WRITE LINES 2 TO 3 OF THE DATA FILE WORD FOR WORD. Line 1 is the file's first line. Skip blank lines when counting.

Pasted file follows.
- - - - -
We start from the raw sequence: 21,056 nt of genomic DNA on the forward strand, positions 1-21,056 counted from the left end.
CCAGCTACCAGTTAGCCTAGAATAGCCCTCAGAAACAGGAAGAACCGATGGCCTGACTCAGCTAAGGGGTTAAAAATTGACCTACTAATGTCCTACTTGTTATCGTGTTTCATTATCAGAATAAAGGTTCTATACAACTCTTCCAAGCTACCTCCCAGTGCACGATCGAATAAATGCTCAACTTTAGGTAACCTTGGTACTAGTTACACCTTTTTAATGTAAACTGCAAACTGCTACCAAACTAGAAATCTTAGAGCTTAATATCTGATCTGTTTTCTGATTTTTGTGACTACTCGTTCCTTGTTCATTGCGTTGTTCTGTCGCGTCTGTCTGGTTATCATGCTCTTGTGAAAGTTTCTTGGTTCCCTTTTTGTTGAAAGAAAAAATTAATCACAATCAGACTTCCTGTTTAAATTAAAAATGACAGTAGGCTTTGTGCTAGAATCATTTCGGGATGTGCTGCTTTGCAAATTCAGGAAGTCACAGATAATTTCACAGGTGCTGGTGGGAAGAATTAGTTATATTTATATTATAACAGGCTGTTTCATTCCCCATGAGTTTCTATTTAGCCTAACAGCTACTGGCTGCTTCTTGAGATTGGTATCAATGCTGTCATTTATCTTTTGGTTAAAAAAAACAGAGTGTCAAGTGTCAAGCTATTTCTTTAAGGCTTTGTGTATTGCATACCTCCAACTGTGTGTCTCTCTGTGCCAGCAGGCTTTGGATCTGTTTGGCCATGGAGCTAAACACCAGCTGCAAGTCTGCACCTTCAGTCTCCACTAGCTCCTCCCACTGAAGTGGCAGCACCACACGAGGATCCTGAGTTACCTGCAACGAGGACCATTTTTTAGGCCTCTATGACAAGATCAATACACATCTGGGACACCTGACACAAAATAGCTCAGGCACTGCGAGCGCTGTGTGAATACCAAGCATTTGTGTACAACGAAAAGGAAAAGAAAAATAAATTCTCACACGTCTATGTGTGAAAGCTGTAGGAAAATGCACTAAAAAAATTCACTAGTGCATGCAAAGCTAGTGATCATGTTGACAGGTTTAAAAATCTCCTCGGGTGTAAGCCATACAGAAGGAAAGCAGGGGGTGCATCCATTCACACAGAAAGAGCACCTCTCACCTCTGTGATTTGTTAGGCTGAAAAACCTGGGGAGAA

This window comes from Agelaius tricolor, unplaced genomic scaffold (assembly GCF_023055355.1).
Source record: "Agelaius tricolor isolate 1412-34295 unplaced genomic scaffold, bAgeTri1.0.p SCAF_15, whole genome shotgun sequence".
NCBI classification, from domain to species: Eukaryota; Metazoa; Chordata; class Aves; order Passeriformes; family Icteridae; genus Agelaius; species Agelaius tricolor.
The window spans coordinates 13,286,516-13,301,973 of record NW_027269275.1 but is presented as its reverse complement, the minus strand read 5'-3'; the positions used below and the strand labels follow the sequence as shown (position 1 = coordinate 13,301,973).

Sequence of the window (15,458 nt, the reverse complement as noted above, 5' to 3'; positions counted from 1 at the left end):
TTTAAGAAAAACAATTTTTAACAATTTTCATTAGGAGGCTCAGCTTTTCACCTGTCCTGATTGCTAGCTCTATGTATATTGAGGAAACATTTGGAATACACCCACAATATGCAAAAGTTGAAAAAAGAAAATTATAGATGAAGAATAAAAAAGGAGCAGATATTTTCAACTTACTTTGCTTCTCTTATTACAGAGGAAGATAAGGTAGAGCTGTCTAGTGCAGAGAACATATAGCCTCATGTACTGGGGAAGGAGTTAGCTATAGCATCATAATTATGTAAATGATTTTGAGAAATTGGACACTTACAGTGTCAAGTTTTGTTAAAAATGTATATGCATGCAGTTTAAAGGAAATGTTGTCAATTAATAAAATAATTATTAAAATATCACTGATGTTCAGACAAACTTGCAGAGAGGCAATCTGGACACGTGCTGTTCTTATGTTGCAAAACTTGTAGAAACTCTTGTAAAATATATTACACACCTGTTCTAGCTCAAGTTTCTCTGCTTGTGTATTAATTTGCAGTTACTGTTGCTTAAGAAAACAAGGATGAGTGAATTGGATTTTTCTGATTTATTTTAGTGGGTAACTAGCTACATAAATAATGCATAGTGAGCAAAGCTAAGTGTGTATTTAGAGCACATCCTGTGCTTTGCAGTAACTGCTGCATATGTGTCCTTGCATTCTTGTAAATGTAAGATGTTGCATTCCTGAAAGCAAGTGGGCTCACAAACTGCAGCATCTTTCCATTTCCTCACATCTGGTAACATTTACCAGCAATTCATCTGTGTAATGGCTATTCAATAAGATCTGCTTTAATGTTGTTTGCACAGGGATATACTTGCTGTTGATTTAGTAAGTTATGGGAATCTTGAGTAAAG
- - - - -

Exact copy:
CCAGCTACCAGTTAGCCTAGAATAGCCCTCAGAAACAGGAAGAACCGATGGCCTGACTCAGCTAAGGGGTTAAAAATTGACCTACTAATGTCCTACTTGTTATCGTGTTTCATTATCAGAATAAAGGTTCTATACAACTCTTCCAAGCTACCTCCCAGTGCACGATCGAATAAATGCTCAACTTTAGGTAACCTTGGTACTAGTTACACCTTTTTAATGTAAACTGCAAACTGCTACCAAACTAGAAATCTTAGAGCTTAATATCTGATCTGTTTTCTGATTTTTGTGACTACTCGTTCCTTGTTCATTGCGTTGTTCTGTCGCGTCTGTCTGGTTATCATGCTCTTGTGAAAGTTTCTTGGTTCCCTTTTTGTTGAAAGAAAAAATTAATCACAATCAGACTTCCTGTTTAAATTAAAAATGACAGTAGGCTTTGTGCTAGAATCATTTCGGGATGTGCTGCTTTGCAAATTCAGGAAGTCACAGATAATTTCACAGGTGCTGGTGGGAAGAATTAGTTATATTTATATTATAACAGGCTGTTTCATTCCCCATGAGTTTCTATTTAGCCTAACAGCTACTGGCTGCTTCTTGAGATTGGTATCAATGCTGTCATTTATCTTTTGGTTAAAAAAAACAGAGTGTCAAGTGTCAAGCTATTTCTTTAAGGCTTTGTGTATTGCATACCTCCAACTGTGTGTCTCTCTGTGCCAGCAGGCTTTGGATCTGTTTGGCCATGGAGCTAAACACCAGCTGCAAGTCTGCACCTTCAGTCTCCACTAGCTCCTCCCACTGAAGTGGCAGCACCACACGAGGATCCTGAGTTACCTGCAACGAGGACCATTTTTTAGGCCTCTATGACAAGATCAATACACATCTGGGACACCTGACACAAAATAGCTCAGGCACTGCGAGCGCTGTGTGAATACCAAGCATTTGTGTACAACGAAAAGGAAAAGAAAAATAAATTCTCACACGTCTATGTGTGAAAGCTGTAGGAAAATGCACTAAAAAAATTCACTAGTGCATGCAAAGCTAGTGATCATGTTGACAGGTTTAAAAATCTCCTCGGGTGTAAGCCATACAGAAGGAAAGCAGGGGGTGCATCCATTCACACAGAAAGAGCACCTCTCACCTCTGTGATTTGTTAGGCTGAAAAACCTGGGGAGAA

This window comes from Agelaius tricolor, unplaced genomic scaffold (assembly GCF_023055355.1).